As we briefly reported yesterday, the Jays added two veteran hitters in an effort to solve their offensive woes, Kevin Mench and Brad Wilkerson.
Mench, pictured at the right and looking like one of the many New Jersey dudes blowing dollar after dollar trying to ring the bell at the San Gennaro Festival , was acquired from Texas for cash considerations. Mench is 30 and coming off a subpar season for the Brewers in which he hit .267/.305/.441 in a crowded outfield over 288 at-bats. This season Mench was playing in the minors. Mench did have a couple of solid offensive seasons with Texas.
If Mench is used correctly, I think he can be an asset to a team that was expected to destroy left-handed pitching but has struggled miserably against them. Are you ready for this? - the Jays have hit a Jason Phillips-esque .221/.304/.337 thusfar this season against southpaws. Over his career, Mench is .305/.361/.563 against left-handed pitching. One big caution, though, is that Mench historically has hit much better at home than away, which suggests that his numbers may be inflated by the hitter-friendly Ballpark at Arlington. The fact that he struggled so much in Milwaukee lends additional evidence to that argument, though it's by no means airtight. Mench has never hit well against righthanded pitching and doesn't field or run the bases well, so is not really suited for an everyday job. I think he can help the team (though he certainly didn't last night against lefty C.C. Sabathia) and I would platoon him with Matt Stairs at DH and make him the first righty bat off the bench on his off-days.
Brad Wilkerson (left) was a beloved member of the Montreal Expos and Washington Nationals until he was traded to Texas for Alfonso Soriano. Wilkerson has had major injury problems over the past several seasons, including elbow, forearm, and shoulder problems. Wilkerson, a Kentuckian like new teammate Scott Downs, hit .234/.319/.467 last season for a 104 OPS+. Over his career, Wilkerson has both walked more and hit for more power than Mench and had 20 HR last season in under 400 plate appearances, which sounds great, though he also hit much better at the Ballpark at Arlington than on the road. Wilkerson doesn't cover ground in the outfield like he did when he was a solid centerfielder, but he still looks to play the corners pretty well, and he also plays 1st base. Wilkerson was not hitting well for Seattle early this season, but is only 31 so it's not clear he's over the hill, though it's certainly possible that injuries have worn him down. His main assets are his power and patience, particularly against right-handed pitching (though he has actually hit left-handers well over his career in limited action, with an .819 OPS (probably skewed a bit by facing left-handers who are not as good. Wilkerson's career line against righties looks pretty nice, .244/.351/.445, and the Jays have not hit righties very well this season either (though not as putridly as lefties) and went into the season needing help against righties following a season where they could not even manage a .700 OPS against them.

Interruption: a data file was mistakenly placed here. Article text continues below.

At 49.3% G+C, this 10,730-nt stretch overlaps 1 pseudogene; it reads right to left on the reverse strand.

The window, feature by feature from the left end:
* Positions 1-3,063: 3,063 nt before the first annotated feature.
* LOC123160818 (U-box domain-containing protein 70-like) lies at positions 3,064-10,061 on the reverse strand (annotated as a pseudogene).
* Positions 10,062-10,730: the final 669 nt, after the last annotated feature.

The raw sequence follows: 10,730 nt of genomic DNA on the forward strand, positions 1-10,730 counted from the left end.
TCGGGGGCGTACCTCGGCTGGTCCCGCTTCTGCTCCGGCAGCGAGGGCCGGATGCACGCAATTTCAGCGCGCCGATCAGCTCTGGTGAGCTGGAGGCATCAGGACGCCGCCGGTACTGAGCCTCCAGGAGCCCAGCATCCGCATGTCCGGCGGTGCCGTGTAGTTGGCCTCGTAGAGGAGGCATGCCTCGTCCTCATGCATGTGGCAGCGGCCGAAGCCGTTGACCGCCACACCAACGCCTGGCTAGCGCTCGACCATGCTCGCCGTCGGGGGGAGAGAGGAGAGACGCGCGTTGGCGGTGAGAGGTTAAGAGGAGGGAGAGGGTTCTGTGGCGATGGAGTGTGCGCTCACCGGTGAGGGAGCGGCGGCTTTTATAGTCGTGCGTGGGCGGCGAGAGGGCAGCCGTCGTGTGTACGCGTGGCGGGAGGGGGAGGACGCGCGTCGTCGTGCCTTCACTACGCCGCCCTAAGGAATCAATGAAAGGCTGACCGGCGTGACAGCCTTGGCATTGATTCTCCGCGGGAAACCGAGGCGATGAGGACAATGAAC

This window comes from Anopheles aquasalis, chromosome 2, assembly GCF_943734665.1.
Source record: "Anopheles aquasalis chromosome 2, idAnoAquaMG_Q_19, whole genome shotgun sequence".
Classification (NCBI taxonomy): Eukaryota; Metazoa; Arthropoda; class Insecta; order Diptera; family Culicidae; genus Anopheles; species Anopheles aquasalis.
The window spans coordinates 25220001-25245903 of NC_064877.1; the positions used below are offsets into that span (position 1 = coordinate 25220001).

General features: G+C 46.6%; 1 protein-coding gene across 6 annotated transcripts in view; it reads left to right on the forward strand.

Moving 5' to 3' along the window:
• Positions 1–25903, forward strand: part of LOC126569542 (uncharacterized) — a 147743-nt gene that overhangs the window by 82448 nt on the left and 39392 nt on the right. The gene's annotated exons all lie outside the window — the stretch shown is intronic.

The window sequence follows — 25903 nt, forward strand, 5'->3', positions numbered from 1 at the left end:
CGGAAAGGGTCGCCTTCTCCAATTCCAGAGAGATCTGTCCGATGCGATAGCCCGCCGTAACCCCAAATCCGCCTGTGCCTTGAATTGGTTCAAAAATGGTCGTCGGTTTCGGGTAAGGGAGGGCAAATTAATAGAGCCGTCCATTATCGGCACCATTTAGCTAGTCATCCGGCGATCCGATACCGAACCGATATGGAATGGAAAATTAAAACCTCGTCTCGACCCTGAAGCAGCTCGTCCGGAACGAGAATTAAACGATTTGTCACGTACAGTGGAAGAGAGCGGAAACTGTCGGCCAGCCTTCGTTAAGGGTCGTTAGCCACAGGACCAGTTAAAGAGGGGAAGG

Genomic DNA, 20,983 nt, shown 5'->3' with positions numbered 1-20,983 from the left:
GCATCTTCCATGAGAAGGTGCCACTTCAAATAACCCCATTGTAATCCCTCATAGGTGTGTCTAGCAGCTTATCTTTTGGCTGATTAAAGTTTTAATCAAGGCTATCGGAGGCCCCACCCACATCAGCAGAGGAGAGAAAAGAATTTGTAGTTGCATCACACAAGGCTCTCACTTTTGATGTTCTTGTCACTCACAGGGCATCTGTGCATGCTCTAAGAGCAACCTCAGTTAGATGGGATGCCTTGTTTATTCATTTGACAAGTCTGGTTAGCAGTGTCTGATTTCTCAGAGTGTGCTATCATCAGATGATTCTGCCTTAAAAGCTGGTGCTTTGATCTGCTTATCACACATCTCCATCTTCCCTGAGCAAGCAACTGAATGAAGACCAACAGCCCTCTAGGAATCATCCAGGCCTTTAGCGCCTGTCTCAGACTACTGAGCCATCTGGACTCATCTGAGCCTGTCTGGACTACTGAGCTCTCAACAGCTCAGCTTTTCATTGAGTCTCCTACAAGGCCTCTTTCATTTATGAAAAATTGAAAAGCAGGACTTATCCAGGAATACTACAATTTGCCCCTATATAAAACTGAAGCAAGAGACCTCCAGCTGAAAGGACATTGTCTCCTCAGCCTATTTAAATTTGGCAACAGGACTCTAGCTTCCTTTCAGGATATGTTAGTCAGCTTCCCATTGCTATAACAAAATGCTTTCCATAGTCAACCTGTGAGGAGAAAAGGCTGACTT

It seems to me that the Jays had a more immediate need for a player like Mench, since they had no one to take righty at-bats at the DH spot when a left-hander was pitching, and the team has struggled so mightily this season against lefties. Although Wilkerson has (or had) definite skills, it's hard to imagine that he will outperform what Adam Lind could do over the rest of the season, though their skills are different (Lind is more of a righty-killer who hits more line drives and strikes out less while Wilkerson walks more and has more of an uppercut swing that will likely result in more home runs as the weather gets warmer. But if Wilkerson can get back to his numbers before injuries slowed him, he's the better player, I think, and the Jays can certainly use another left-handed bat with power. It's unclear how Wilkerson and Stewart will split the playing time in leftfield, with Wilkerson getting the start yesterday over Shannon Stewart against lefty C.C. Sabathia (he went 1-3 with a hard groundball single). Stewart has not shown much and may end up getting cut by the Jays sooner rather than later, even though he has been playing a little better. Wilkerson hasn't hit lefties badly over his career and is better in the field. Even if Wilkerson doesn't work out, I'd rather see Lind given another chance at the everyday job than see it handed back to Stewart.
Of course, the wild-card is that Vernon Wells left yesterday's game after making a diving catch with both wrist and hamstring injuries. Apparently, his hamstring was just tight, but the wrist injury looked extremely painful, though it didn't look to us watching like it was a displaced fracture or anything. Wells will have more tests today and won't be in the lineup. Both Mench and Wilkerson will be needed if Wells has to miss any significant time. But what the team really needs is for them to play well, not just to play. Enjoy your Saturday, see you later for the game thread.
Update: Looks like Wells did indeed break his wrist and is out for 6-8 weeks. Typically, though, wrist injuries allow you to get back on the field in about 6 weeks or so but take much, much longer than that to fully recover. It sounds like Wells will be back around the all-star break. Get well, Vernon.